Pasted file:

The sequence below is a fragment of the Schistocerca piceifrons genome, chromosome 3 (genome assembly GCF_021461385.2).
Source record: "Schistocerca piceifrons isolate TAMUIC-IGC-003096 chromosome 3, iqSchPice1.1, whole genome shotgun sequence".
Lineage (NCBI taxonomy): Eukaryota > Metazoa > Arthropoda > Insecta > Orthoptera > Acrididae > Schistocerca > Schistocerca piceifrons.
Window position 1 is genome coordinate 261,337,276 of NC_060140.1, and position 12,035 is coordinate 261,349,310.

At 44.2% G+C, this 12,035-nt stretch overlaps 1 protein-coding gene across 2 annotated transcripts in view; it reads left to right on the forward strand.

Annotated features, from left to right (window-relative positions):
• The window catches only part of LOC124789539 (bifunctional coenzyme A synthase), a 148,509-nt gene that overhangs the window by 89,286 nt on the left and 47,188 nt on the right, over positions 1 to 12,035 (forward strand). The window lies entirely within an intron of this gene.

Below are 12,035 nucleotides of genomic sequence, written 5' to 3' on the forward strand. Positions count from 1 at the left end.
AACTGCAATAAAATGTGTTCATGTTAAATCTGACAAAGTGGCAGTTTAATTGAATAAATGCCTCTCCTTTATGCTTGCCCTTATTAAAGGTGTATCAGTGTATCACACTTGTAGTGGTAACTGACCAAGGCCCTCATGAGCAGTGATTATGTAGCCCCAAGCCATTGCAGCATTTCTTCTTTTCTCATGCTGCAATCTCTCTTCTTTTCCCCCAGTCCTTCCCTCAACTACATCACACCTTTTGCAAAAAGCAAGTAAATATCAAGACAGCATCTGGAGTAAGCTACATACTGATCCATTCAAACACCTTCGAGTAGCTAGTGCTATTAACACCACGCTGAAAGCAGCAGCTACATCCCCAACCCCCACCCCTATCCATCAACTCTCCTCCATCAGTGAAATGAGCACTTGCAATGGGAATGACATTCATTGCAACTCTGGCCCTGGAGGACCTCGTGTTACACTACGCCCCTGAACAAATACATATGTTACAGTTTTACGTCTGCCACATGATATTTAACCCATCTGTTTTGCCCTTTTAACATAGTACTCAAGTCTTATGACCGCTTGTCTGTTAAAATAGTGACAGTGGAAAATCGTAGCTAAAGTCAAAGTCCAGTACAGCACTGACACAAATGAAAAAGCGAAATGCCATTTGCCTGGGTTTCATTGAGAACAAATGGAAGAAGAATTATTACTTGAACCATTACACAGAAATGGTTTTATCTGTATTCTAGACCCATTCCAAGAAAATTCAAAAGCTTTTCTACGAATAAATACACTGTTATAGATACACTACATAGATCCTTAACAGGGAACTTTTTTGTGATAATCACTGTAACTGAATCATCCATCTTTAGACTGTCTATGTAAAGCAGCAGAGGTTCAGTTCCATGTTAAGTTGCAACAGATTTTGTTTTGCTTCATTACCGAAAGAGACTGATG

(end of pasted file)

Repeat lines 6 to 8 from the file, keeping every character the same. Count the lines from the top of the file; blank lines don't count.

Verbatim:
Annotated features, from left to right (window-relative positions):
• The window catches only part of LOC124789539 (bifunctional coenzyme A synthase), a 148,509-nt gene that overhangs the window by 89,286 nt on the left and 47,188 nt on the right, over positions 1 to 12,035 (forward strand). The window lies entirely within an intron of this gene.

Below are 12,035 nucleotides of genomic sequence, written 5' to 3' on the forward strand. Positions count from 1 at the left end.